1 - For those who knew not or new little of this conference, this reminder for everyone about the official purpose of this conference should be helpful: "to build greater understanding of our theology of worship and foster further discussion of worship practices that are consistent with that theology."
2 - And now for my first of many short observations to come that I hope might continue our conversation together on this important issue:
The conference worship was graciously hosted by our brothers and sisters at Concordia-Kirkwood. They have a beautiful facility, excellent musicians, and are a most hospitable congregation. They deserve everyone's grateful appreciation for their efforts. Their musicians ably led the services planned with them by the Commission on Worship. Though the Commission oversaw the planning, I presumed that we had mostly contemporary sounds because of the musicians available, and mostly traditional content liturgically because of the Commission's oversight and because of Concordia's commitment to historic texts. In other words, we were pretty much experiencing worship at Concordia, not "model" worship.
So I thought it interesting that the questionnaire we received about the conference had many questions about the music, ceremony, and rites we experienced together. It appears instead that the several services are being considered as models of the "variety of responsible practices" referred to in the synod constitution (III:7), to which the convention resolution referred and about which we were supposed to discuss at the conference. This was not made clear to us when we gathered. Sure there were many discussions about the services among the delegates - we are pastors and musicians, after all! - but now that I am considering these as models I find it curious that the musical style of 3 of the 4 services at Concordia was identical, and that the "traditional" model lacked the fullness one would associate with model traditional worship (other than the excellent children's choir from the day school that sang a Voluntary).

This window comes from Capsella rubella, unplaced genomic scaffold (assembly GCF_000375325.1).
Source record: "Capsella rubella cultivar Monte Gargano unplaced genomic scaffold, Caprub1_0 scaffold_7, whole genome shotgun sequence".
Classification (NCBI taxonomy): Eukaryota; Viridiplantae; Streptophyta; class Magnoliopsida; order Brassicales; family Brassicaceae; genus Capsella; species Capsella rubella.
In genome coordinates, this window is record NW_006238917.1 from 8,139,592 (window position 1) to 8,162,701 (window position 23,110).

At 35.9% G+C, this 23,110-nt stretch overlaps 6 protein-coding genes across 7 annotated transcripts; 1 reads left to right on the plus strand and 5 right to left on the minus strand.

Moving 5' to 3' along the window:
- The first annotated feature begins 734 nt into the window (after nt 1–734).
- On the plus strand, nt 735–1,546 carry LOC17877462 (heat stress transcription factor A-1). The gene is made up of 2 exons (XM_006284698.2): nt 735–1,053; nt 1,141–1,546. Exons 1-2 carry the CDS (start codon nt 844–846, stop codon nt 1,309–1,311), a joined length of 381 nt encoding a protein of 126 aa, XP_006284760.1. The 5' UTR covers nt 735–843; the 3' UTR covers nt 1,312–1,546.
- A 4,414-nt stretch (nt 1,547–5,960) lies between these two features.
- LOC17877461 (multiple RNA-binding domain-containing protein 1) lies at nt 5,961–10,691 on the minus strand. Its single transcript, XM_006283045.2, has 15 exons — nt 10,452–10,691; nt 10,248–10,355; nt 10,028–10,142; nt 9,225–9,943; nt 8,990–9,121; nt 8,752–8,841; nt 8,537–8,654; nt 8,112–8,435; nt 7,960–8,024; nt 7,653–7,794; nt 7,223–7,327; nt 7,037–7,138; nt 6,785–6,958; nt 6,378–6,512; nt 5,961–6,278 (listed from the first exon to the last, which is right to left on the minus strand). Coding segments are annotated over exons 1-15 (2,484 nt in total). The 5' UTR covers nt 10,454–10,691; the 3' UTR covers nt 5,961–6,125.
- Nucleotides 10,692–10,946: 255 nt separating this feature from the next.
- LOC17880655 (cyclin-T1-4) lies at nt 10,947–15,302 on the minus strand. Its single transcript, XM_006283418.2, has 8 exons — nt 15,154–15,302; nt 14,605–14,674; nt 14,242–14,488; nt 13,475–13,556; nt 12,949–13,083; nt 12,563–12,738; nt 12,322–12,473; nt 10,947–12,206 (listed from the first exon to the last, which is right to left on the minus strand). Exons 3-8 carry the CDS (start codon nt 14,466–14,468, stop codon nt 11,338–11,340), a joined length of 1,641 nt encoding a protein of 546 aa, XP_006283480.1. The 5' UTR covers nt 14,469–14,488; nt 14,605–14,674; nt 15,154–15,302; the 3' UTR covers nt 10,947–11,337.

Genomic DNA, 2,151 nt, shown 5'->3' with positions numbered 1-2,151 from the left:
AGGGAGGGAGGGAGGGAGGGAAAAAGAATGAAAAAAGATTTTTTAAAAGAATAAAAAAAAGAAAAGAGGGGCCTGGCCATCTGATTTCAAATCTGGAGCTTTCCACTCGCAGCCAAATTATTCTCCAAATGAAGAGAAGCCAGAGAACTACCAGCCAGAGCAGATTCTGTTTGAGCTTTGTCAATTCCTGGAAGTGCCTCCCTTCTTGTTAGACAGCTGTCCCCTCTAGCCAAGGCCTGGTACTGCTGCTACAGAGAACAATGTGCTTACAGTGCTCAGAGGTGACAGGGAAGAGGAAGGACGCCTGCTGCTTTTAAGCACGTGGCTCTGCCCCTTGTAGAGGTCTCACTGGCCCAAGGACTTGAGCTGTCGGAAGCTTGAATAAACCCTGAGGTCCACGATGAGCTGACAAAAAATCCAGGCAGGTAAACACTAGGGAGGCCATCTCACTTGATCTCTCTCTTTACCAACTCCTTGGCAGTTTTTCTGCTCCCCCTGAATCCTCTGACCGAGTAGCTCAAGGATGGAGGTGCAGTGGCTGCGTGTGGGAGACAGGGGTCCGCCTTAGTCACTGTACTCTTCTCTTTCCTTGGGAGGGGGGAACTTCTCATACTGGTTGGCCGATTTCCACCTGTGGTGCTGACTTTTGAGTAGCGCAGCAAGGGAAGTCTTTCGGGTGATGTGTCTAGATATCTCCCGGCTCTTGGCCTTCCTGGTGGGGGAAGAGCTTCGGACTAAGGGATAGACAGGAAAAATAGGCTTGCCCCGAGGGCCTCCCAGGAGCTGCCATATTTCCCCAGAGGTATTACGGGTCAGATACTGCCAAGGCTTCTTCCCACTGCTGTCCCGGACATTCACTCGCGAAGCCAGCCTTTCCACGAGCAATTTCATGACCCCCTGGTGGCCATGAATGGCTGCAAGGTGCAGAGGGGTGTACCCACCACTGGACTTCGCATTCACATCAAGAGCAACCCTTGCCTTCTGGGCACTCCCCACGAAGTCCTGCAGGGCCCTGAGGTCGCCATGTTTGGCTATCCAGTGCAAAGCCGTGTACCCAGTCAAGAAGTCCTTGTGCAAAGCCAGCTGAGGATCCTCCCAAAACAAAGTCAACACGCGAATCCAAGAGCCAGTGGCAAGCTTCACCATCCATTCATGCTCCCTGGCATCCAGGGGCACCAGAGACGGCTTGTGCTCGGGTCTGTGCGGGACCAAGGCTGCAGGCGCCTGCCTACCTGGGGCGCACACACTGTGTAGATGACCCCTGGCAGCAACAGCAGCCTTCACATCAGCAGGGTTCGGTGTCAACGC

Indeed, the worship was all on a rather narrow band for a conference that was supposed to discuss variety. I'm not sure why that was. I am sure that we could have had: choral settings of stanzas of hymns, more variety of psalmody, brass, other instruments, and also a more representative example of "real" contemporary worship. (Many delegates commented that if the "contemporary" worship we experienced at Concordia were representative of what is happening in synod as a whole, we would have not had a synod resolution to have this conference to begin with.)
I'm going to ask Commission members for their thoughts on this. I realize there is only so much one can do with five services, but it does seem to me an opportunity was lost.